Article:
I was not born with the “exercise love” gene.
How often have we heard the advice in the media, from doctors, or well-meaning friends, “Find an activity you love! It won’t even feel like exercise! What do you enjoy doing?”
I don’t buy it.
What if what you enjoy is sitting in a chair reading a really great book while others are off hiking? What if you love lying on the beach on a towel instead of swimming in the ocean?
While I appreciate the advice, I think it leads our thinking astray. If we all wait until we love exercise, we’re going to be sitting on our butts for a long time. Way too long.
I don’t love brushing my teeth, but I do it twice a day. I really don’t love flossing but I do that too. (Not as often as my dentist wants to me, but yes, I do it.)
Were You Born with the “Exercise Love” Gene?
Find a way to make yourself exercise. Make it part of your everyday life to the point where it’s really difficult NOT to do it. The loving it, or at least liking it, will come in time. Or liking how you feel afterwards.
Or at least not hating it.
About 9 years ago, I started on my final weight loss journey of losing 100 pounds. (I had lost weight many times before, but this was the time I would finally lose the weight and keep it off.) I did not exercise at all for the first 6 months. But once I started, I did it for one reason only: so I could eat more. I was using the Weight Watchers Online Program and at the time it rewarded exercise with some extra food points.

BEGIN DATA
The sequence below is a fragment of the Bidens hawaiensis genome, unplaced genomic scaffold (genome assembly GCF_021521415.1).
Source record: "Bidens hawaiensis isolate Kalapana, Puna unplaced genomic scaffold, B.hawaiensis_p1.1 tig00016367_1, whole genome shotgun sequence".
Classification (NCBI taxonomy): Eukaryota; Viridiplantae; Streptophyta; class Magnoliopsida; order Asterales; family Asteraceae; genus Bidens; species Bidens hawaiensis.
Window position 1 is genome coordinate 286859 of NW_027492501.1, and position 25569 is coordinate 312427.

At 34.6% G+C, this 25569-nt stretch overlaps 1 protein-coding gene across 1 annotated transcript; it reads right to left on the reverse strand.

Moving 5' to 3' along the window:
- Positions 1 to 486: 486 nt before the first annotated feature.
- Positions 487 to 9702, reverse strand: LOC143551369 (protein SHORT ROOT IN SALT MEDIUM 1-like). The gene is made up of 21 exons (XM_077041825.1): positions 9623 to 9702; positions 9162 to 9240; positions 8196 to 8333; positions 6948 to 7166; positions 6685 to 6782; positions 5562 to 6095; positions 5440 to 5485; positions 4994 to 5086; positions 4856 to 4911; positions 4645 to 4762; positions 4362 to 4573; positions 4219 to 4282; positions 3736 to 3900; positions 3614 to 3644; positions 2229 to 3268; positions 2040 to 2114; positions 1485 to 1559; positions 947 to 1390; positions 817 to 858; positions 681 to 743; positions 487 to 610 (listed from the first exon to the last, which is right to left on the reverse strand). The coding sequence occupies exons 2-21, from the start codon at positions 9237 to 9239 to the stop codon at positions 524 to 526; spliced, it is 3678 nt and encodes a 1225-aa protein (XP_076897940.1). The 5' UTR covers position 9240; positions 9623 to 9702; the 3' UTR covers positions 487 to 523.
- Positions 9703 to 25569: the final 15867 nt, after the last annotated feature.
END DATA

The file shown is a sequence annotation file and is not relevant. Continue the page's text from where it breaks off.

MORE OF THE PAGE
Here’s how I felt about exercise for at least the first year: I hated it. But I really like to eat, so I kept doing it. My feelings about exercise have changed over time, but it took awhile.
What about the people who DO seem to be born with the “exercise love” gene? I’ve been around some very fit people during my triathlon and racing activities. People who love to exercise! People who say things like, “oh I feel just awful! I couldn’t get out and do that 15 mile run in the snow this morning like I had planned!” What is the DEAL with those people? Were they were born with something special the rest of us just didn’t get?
Here is what I’ve also noticed. Ask those same people, “was anything painful during your last run?” Oh my goodness, the horrors you will hear: Blisters! Lost toenails! Side stitches! They have learned there are bigger rewards that are worth the pushing through. It’s not that the exercisers have something special the rest of us don’t share. Yes, some people are genetically gifted to run fast or jump far. No matter. We all have the ability to enjoy movement and being fit. Push yourself just a little bit more than you did the time before, but not too much (whatever that means for you), and there WILL BE a payoff when you start watching for it. Feeling good for meeting a goal. The “ahh” feeling of a workout accomplished. Time spent chatting with a friend during a walk. Weight loss. Looking more fit. Feeling stronger.
Tune in to the payoffs of exercise and each time you will love it just a little bit more.